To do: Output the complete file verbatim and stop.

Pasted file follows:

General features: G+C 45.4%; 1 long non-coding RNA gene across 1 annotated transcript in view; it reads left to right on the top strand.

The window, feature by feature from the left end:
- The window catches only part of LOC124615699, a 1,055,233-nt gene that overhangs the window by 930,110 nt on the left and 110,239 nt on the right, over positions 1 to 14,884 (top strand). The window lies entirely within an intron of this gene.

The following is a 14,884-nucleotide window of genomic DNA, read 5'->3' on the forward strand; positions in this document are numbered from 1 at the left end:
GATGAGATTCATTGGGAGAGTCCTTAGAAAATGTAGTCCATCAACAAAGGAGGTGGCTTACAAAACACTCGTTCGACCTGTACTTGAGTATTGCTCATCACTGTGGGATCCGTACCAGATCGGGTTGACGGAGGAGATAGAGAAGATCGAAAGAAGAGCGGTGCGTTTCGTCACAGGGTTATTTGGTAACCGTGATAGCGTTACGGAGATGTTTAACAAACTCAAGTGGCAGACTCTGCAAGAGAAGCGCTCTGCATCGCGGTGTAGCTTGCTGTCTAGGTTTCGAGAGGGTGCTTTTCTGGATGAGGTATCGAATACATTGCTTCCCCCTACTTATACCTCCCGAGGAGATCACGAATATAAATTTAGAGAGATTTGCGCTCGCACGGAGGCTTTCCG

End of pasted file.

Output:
General features: G+C 45.4%; 1 long non-coding RNA gene across 1 annotated transcript in view; it reads left to right on the top strand.

The window, feature by feature from the left end:
- The window catches only part of LOC124615699, a 1,055,233-nt gene that overhangs the window by 930,110 nt on the left and 110,239 nt on the right, over positions 1 to 14,884 (top strand). The window lies entirely within an intron of this gene.

The following is a 14,884-nucleotide window of genomic DNA, read 5'->3' on the forward strand; positions in this document are numbered from 1 at the left end:
GATGAGATTCATTGGGAGAGTCCTTAGAAAATGTAGTCCATCAACAAAGGAGGTGGCTTACAAAACACTCGTTCGACCTGTACTTGAGTATTGCTCATCACTGTGGGATCCGTACCAGATCGGGTTGACGGAGGAGATAGAGAAGATCGAAAGAAGAGCGGTGCGTTTCGTCACAGGGTTATTTGGTAACCGTGATAGCGTTACGGAGATGTTTAACAAACTCAAGTGGCAGACTCTGCAAGAGAAGCGCTCTGCATCGCGGTGTAGCTTGCTGTCTAGGTTTCGAGAGGGTGCTTTTCTGGATGAGGTATCGAATACATTGCTTCCCCCTACTTATACCTCCCGAGGAGATCACGAATATAAATTTAGAGAGATTTGCGCTCGCACGGAGGCTTTCCG